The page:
Doha at a Glance
Living in Doha
While other cities, like Dukhan, Mesaieed or Ras Laffan, are important for Qatar’s petroleum industry, the people working and living in Doha make up the majority of Qatar’s population.
Life in Doha is influenced by a mixture of Arab customs and modernity. Expats can visit the souqs for spices and traditional clothing, enjoy local food and drinks in the streets, and learn something about the sport of falconry. At the same time, however, various modern malls and international hospitals offer excellent services to people living in Doha. All public buildings are air-conditioned, making life bearable during the summer’s extreme heat.
Doha is also home to the most famous Arabian news channel in the world, Al Jazeera, which began broadcasting in 1996. Today, Al Jazeera also offers its program in English to cater to the needs of expats in Doha and its viewers worldwide. The Qatari broadcasting channel now has offices in Kuala Lumpur, London and Washington, DC, amongst many others, reaching over 250 million households worldwide.
The Heart of Qatar
Living in Doha means living in a metropolis in the Arabian Gulf region, which is constantly growing and evolving. Doha is prone to rapid economic, social and political developments.
Almost all of Qatar’s hotels are located in the capital, making it the country’s number one tourist destination. Expats living in Doha often find work in the tourist sector, rent accommodation in the luxurious hotels or visit one of the many hotel restaurants. Moreover, Doha’s tourism industry and real-estate sector enjoy many investments from the government as well as from businesspeople.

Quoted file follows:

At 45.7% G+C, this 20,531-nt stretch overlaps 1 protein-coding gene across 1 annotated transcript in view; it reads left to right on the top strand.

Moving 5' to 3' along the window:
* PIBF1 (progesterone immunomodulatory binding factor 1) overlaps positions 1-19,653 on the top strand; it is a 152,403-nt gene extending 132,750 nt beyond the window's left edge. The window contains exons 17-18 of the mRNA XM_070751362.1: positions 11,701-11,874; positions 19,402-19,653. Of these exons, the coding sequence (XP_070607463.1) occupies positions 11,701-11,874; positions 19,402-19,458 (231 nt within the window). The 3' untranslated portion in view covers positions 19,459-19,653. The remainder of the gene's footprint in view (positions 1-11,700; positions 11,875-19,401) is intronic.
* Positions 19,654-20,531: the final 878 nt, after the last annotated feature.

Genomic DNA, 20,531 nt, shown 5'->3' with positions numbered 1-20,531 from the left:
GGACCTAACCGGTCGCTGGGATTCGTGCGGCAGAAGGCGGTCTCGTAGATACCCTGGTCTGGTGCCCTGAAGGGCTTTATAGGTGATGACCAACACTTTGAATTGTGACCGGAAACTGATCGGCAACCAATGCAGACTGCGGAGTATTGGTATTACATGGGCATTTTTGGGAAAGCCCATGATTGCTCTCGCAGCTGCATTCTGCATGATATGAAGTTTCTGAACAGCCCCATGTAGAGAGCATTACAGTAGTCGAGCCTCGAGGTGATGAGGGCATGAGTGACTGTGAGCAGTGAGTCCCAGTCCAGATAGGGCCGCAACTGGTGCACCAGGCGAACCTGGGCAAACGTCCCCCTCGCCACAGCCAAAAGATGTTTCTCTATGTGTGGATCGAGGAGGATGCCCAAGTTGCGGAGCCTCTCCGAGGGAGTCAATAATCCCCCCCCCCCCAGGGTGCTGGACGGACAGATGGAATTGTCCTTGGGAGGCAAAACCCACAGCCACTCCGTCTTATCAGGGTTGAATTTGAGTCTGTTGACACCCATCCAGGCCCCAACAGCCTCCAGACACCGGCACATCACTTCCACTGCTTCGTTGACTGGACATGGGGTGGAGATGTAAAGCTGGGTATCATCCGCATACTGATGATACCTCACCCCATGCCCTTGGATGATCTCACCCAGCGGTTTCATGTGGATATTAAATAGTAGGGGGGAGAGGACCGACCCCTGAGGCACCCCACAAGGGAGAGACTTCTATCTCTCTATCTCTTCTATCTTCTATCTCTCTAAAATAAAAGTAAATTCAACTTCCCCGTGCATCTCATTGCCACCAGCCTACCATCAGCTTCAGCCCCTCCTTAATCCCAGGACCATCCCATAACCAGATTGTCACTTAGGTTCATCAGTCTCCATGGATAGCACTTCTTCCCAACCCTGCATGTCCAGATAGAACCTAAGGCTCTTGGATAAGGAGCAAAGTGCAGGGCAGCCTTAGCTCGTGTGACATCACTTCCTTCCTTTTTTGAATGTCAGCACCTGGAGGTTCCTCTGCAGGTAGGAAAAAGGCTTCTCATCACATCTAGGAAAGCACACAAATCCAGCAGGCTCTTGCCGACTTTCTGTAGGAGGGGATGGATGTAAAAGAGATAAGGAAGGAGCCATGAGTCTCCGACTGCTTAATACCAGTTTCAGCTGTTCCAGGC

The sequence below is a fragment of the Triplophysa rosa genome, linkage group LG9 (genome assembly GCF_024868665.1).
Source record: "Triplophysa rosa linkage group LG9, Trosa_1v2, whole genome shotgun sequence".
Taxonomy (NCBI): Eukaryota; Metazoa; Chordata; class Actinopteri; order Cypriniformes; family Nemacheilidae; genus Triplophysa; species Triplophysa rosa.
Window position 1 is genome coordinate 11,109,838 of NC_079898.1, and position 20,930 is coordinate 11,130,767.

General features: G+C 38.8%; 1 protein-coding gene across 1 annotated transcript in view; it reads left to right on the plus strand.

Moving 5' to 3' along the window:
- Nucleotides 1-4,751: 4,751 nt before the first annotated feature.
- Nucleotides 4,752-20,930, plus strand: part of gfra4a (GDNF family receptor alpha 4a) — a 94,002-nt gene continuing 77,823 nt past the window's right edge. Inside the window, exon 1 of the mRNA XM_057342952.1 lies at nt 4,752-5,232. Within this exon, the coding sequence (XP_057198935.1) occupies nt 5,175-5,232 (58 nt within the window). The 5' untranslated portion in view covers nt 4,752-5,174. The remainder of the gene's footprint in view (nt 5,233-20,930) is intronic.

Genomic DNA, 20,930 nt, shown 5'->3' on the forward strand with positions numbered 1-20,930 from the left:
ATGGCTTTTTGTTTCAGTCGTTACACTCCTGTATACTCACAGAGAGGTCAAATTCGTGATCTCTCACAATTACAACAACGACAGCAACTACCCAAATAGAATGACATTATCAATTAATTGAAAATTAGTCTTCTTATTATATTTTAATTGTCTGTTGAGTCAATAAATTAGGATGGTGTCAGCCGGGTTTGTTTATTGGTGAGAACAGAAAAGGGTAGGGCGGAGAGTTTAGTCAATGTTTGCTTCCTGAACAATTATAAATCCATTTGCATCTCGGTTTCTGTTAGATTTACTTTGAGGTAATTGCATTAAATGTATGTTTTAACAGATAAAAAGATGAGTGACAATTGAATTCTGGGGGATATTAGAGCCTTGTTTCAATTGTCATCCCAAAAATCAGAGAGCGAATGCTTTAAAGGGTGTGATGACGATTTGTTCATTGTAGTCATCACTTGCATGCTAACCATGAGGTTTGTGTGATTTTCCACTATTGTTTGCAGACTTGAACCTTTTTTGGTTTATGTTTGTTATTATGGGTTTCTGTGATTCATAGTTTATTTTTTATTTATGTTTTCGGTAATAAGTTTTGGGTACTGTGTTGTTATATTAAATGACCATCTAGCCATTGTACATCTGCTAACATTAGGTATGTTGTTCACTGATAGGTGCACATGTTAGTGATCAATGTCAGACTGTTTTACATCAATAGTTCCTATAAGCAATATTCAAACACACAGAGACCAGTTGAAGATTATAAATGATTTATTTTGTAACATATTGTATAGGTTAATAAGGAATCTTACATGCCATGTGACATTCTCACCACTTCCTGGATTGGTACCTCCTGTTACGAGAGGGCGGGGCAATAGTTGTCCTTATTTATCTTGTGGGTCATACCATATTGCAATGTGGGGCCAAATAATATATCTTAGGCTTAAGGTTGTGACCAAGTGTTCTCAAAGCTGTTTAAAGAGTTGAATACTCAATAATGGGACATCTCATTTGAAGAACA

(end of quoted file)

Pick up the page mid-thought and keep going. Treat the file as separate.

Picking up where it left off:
When expats living in Doha leave Qatar’s capital, however, they will only find very few major hotels. Many towns within easy reach of Doha have not yet developed and may never get the chance. Instead, the city will keep growing until its outskirts reach and merge with other Qatari towns, which will then become a part of Doha.
Culture and Tradition in Doha
Doha was declared the capital of Arab culture in 2010, an occasion which was celebrated with different events throughout the year. This goes to show that, besides being the country’s financial and political center, Doha also takes the reins as the cultural capital of Qatar.
Qataris uphold different traditions such as falconry. While in the past, Bedouins used falcons for hunting, it is now mostly a hobby for the rich. The birds are bred in captivity and often have a small radio transmitter implanted under their tail so that the owners can track them. The hunting season usually lasts from October until March. The Saker (hurr) and the Peregrine (shaheen) are the two most popular falcon types.
Qatar also has a rich maritime culture as fishing and pearl-diving were the main contributors to the country’s economy before the rise of the petroleum sector. Many Qatari family trees reach back to the nomad tribes that lived along the coast. Today, the traditional boats (dhow) which were historically used for fishing and trading can still be seen in Doha’s harbor. People living in Doha use them for sports and leisure.
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